California launches new online repository to share open-source code

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The California Government Operations Agency last week launched a new website that will eventually host the state’s open-source software projects, allowing agencies, the technology industry and citizens to collaborate on the development of software used by the state government.

The website, Code California, follows the state Department of Technology’s May order calling for the creation of a public code repository. The policy states such a product will “better support cost efficiency, effectiveness, and the public’s experience with government programs.”

Code California offers a holistic approach to facilitating adoption of this policy. A description of the project on the site reads that it aims to serve Californians with a “technology ecosystem optimized for exponential collaboration, innovation and success,” with focuses on community building, training, open space events and tactical guidance.

Open source code will allow state agencies to acquire, build and deliver information technology and software solutions with less redundancy and greater cost-effectiveness, according to the California Department of Technology. Currently, California agencies do not share custom-developed source code for governmentwide reuse. According to the reuse policy, failure to make source code broadly accessible across government results in duplicative acquisitions and inefficient use of taxpayer dollars. By opening up new source codes, agencies and state entities can share software solutions instead of having to buy the same software products multiple times. This system also allows for greater peer review and security testing of software, the state says.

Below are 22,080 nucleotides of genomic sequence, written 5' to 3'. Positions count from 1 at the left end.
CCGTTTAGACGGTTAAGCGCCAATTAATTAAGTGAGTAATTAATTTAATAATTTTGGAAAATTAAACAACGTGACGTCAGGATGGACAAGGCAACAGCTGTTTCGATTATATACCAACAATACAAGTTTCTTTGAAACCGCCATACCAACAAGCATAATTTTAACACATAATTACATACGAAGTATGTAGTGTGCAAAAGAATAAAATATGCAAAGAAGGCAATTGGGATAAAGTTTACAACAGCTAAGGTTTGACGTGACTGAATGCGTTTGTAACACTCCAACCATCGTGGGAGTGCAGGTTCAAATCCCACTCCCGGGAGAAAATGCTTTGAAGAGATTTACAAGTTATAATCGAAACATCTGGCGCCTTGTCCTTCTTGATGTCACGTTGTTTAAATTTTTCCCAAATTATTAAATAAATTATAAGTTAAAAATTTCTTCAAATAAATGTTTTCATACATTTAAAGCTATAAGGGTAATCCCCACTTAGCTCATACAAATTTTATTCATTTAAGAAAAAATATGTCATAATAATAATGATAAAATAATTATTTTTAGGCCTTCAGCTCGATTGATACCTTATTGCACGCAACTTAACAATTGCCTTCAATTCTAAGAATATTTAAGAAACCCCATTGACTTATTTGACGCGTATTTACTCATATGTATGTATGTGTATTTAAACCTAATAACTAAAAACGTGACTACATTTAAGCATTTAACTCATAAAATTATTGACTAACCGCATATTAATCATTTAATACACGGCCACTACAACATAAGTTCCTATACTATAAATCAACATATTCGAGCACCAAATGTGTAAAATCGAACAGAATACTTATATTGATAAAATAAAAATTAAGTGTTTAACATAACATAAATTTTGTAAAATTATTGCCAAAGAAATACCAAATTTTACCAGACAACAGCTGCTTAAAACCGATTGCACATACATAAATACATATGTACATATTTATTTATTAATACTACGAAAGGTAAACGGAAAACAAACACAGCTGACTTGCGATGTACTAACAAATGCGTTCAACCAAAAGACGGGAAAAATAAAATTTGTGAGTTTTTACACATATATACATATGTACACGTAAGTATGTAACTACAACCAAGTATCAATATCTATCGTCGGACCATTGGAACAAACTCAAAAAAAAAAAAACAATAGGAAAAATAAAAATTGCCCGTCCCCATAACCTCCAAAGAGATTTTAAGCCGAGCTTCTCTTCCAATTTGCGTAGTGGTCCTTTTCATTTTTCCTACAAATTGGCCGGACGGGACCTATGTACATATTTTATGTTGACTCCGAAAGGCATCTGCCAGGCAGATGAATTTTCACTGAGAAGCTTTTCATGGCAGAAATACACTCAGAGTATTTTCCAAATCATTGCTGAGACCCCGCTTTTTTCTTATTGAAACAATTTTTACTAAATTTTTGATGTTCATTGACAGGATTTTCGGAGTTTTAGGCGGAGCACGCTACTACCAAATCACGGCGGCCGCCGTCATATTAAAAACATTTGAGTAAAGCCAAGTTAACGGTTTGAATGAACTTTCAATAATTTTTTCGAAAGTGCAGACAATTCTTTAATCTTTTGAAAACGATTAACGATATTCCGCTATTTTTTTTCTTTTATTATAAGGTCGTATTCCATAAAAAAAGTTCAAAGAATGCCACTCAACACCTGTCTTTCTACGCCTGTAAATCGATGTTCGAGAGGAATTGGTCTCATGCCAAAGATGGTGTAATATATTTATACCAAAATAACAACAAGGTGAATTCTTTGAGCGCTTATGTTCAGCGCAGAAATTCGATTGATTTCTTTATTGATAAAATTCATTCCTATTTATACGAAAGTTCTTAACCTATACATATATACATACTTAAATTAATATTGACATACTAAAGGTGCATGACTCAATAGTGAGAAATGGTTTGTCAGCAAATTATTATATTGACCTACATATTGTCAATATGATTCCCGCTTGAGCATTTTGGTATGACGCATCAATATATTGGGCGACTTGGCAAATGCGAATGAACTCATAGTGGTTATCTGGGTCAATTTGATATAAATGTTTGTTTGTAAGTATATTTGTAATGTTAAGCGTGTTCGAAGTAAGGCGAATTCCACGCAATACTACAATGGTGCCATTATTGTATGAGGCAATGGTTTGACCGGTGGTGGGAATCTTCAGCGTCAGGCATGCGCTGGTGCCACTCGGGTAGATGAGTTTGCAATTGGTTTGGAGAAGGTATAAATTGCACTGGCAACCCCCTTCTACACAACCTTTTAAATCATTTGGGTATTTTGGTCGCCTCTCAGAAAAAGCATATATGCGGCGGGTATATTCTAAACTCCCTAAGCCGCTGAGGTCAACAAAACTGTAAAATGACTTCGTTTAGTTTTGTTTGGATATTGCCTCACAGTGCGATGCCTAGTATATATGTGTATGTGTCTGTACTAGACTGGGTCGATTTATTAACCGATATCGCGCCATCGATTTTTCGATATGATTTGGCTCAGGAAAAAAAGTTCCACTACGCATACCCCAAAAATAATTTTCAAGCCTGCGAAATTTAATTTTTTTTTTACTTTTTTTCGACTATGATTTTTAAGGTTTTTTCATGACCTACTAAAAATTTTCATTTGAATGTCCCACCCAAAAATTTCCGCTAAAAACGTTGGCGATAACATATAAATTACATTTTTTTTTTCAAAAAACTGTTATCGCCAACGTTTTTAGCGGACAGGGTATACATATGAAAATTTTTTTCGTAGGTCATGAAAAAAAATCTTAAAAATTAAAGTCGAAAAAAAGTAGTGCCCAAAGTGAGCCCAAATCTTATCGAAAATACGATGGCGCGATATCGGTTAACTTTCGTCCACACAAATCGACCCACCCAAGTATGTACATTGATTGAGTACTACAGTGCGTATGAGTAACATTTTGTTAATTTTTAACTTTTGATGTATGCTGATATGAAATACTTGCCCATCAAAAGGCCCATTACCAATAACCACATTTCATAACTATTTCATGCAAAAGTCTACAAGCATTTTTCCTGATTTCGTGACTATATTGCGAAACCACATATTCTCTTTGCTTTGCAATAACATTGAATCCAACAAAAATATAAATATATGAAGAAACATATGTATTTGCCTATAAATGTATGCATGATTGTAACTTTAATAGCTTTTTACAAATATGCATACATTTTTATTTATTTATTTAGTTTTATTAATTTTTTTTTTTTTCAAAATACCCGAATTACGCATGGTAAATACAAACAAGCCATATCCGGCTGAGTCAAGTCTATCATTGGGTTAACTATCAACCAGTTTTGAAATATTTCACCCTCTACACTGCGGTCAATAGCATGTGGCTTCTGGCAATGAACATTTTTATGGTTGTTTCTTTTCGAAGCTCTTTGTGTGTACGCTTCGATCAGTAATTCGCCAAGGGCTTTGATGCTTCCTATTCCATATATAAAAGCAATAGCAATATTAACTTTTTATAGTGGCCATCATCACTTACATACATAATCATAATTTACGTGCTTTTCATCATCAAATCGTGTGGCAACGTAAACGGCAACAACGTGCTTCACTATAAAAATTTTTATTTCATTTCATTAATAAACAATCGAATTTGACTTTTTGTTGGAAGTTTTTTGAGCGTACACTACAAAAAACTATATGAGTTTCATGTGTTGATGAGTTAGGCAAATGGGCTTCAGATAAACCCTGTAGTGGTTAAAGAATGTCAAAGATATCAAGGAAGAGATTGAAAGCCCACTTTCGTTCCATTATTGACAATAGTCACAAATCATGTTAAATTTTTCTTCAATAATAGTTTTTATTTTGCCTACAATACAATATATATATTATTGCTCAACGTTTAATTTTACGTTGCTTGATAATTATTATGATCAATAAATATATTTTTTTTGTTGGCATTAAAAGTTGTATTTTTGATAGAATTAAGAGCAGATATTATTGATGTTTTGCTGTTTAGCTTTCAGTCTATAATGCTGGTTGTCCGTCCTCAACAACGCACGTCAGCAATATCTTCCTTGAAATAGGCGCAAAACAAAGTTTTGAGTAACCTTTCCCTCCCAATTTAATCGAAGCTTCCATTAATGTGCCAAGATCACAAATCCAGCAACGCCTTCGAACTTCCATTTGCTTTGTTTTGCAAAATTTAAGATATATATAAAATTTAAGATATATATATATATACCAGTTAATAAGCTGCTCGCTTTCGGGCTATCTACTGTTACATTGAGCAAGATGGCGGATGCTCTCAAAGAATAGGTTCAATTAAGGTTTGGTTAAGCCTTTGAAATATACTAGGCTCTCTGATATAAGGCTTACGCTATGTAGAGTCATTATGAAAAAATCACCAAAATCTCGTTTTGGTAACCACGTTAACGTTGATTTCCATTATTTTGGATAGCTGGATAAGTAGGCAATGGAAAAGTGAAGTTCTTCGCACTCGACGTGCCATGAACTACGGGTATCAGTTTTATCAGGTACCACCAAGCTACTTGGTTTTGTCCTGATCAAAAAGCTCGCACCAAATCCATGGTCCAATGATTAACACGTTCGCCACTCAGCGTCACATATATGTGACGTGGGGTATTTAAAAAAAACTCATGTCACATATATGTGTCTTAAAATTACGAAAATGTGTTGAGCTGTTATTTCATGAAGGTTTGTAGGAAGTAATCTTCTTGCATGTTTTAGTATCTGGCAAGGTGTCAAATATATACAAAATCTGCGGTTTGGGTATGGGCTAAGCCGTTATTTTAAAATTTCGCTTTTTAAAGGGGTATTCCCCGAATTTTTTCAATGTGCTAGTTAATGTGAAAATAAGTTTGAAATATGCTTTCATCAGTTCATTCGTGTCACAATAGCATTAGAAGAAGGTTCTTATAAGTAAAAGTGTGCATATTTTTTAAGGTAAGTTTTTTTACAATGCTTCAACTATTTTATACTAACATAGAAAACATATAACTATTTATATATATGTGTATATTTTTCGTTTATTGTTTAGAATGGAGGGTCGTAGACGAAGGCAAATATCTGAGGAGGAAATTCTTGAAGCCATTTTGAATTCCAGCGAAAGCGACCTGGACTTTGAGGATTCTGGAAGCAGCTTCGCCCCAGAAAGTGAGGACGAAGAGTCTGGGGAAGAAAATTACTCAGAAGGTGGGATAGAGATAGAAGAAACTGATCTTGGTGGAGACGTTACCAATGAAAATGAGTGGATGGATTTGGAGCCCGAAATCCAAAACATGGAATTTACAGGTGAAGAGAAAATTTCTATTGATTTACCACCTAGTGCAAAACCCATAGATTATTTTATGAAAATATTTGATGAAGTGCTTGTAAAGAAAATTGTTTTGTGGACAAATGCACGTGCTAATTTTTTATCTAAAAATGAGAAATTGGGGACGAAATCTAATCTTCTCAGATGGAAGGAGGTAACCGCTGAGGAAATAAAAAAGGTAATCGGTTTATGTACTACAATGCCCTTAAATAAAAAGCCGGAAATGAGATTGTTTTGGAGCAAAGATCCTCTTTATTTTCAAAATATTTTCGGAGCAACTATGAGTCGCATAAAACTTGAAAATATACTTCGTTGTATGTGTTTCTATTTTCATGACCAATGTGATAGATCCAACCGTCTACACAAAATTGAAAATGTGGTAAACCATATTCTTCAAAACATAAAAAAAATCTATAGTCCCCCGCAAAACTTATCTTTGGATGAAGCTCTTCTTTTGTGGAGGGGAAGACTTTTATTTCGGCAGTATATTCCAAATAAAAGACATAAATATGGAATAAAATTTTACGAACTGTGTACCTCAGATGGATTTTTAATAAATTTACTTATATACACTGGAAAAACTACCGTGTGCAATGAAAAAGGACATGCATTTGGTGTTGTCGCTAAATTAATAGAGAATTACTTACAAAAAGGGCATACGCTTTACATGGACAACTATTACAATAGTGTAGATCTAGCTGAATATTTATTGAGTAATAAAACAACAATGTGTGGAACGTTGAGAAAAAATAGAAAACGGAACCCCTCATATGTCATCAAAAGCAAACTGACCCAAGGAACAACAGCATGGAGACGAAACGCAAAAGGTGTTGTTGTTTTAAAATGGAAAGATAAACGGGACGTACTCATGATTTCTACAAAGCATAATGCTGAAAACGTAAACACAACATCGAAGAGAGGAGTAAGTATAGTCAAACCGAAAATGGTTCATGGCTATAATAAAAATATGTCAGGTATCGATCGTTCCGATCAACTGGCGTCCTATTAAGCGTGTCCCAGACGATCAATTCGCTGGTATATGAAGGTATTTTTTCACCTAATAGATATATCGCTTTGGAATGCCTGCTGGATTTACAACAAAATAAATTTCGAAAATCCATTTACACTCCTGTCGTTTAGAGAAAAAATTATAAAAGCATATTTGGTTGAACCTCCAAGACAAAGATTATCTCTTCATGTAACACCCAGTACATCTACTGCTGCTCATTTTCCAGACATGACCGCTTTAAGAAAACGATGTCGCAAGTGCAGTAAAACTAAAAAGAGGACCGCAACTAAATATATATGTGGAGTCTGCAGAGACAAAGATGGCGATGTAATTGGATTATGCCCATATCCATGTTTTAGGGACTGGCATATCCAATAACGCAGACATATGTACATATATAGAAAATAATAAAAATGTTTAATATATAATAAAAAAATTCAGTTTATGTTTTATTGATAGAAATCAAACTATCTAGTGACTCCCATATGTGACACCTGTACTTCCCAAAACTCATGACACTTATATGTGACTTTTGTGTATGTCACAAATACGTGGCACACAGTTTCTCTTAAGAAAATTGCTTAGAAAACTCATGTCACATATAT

Moving toward open-source code could also change relationships between the state and its technology vendors. A federal source code reuse policy introduced in 2016 mandated that U.S. government agencies make their custom-developed code available to other bureaus. Currently, Code.gov, which launched alongside the national reuse policy, hosts nearly 5,000 open-source projects.

Once Code California begins hosting the state’s open source projects, agencies will be able to share, build, and deliver IT and software solutions more easily. The new website states it will empower those that support state government services and optimize the technology ecosystem as it continues to implement the California Open Source and Code Reuse policy.

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